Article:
I pushed through the swinging door at the end of the counter and saw that the mannequin’s feet were indeed resting crossed upon a large black footlocker. There were notes attached to the side and back of the box. The one on the side simply said, “Pull.” These people left nothing to chance, and maybe that was a large part of their psychosis. Unable to accept the stark reality of the world, they were prepared to implement their will through massacre, using me (an avowed pacifist) as an instrument of death. The level of dysfunction that would drive people to such desperate lengths escapes me. I’m pretty easy-going, after all.
I pulled on the appropriate handle and the box slid from under the plastic feet smoothly toward me until I was able to read the note on what turned out to actually be the front of the footlocker. The note on this side said in similar simple instructions, “Open.” Somewhere in their dossier they must have found my college transcripts and mistakenly assumed I was a simpleton. It’s whatever.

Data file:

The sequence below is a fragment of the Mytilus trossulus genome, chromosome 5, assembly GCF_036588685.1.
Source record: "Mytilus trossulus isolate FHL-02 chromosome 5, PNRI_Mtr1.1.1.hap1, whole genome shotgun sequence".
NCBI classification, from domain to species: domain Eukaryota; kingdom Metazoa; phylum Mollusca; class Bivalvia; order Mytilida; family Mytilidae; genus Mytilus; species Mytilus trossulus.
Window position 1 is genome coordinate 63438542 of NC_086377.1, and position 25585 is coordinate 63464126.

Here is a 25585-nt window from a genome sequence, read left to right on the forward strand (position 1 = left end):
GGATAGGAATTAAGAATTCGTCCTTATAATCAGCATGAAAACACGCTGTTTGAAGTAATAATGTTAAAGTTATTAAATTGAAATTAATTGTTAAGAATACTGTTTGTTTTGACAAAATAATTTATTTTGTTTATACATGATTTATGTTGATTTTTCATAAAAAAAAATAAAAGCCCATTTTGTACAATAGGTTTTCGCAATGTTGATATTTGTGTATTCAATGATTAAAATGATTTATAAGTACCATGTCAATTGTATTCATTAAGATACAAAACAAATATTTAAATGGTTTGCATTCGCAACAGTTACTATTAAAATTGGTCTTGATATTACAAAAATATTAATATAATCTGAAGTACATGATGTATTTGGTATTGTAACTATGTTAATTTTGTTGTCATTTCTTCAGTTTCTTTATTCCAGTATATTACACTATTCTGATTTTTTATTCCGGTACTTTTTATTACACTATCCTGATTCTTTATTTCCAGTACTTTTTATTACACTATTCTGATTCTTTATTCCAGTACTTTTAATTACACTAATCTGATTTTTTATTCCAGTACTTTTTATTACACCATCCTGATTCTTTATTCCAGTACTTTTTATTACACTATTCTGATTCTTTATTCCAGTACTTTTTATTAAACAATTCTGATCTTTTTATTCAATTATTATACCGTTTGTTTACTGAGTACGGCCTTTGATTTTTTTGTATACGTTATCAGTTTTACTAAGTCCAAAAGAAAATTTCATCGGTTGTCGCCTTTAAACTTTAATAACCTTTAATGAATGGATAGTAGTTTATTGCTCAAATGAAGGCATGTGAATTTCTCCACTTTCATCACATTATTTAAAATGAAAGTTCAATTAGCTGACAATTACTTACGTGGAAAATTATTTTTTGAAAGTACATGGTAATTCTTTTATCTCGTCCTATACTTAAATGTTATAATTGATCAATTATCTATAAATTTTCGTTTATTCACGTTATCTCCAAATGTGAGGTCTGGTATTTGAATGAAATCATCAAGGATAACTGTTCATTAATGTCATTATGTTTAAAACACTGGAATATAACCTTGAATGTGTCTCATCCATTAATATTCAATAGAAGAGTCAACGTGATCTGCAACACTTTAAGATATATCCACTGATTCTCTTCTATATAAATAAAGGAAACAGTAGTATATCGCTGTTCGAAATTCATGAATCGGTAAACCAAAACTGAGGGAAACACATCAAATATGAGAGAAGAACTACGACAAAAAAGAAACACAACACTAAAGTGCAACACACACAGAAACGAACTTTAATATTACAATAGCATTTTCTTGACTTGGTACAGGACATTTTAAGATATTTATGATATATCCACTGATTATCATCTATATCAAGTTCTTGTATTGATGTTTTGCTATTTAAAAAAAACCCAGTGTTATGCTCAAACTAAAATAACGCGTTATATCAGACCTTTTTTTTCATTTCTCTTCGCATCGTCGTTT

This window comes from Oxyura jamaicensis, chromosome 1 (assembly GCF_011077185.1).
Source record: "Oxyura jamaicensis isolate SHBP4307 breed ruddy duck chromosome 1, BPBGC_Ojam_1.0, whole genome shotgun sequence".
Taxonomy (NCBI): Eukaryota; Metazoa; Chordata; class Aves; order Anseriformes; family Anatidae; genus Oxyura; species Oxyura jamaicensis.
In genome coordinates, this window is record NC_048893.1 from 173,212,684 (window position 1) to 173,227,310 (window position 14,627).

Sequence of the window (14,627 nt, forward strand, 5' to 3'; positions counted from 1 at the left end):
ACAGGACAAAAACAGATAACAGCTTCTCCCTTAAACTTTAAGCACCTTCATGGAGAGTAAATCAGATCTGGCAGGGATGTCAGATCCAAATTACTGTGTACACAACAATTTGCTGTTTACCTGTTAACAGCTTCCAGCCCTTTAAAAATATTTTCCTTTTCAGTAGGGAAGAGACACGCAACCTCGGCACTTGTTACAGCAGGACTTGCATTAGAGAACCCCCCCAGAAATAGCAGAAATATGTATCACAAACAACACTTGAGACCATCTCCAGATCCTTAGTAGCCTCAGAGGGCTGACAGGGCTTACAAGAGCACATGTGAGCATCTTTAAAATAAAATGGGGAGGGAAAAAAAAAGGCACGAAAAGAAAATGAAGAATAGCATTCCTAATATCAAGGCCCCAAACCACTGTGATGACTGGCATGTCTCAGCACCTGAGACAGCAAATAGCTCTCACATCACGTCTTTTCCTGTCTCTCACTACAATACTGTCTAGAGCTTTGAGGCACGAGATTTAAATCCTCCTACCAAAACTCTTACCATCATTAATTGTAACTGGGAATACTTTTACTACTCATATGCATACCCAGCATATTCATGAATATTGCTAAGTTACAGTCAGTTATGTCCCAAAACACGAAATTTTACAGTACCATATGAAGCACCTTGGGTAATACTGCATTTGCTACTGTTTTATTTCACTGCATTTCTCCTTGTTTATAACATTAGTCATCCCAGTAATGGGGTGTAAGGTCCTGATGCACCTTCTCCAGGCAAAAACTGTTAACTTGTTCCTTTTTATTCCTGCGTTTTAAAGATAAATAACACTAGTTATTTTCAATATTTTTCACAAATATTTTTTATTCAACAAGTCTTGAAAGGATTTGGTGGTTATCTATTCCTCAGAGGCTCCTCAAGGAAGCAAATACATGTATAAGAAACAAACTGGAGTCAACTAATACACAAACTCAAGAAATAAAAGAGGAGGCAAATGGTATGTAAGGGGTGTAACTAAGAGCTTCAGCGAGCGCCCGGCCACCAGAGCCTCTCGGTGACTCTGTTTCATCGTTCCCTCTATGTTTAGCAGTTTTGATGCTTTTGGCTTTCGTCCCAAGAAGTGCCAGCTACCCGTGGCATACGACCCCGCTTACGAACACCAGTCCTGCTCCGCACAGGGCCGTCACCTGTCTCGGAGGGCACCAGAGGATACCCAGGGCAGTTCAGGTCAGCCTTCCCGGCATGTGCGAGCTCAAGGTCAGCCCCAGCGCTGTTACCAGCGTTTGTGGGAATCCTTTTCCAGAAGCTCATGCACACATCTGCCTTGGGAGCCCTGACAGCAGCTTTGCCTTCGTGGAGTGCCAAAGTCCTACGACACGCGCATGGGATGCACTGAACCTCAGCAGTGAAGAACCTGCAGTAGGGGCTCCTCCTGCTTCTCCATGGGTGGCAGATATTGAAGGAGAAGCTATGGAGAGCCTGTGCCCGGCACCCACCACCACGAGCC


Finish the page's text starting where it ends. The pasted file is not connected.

I opened the footlocker gingerly, expecting to be vaporized by a bomb or shocked to death by a jack-in-the-box. Maybe this was still all just the world’s biggest practical joke, on me. No such luck. Still alive but wishing I wasn’t, I peered inside. The contents appeared fairly innocuous. A suit and a briefcase. Ok. The note on the briefcase was just as informative as the first two on the footlocker, yet chillingly different.
“DO NOT OPEN.”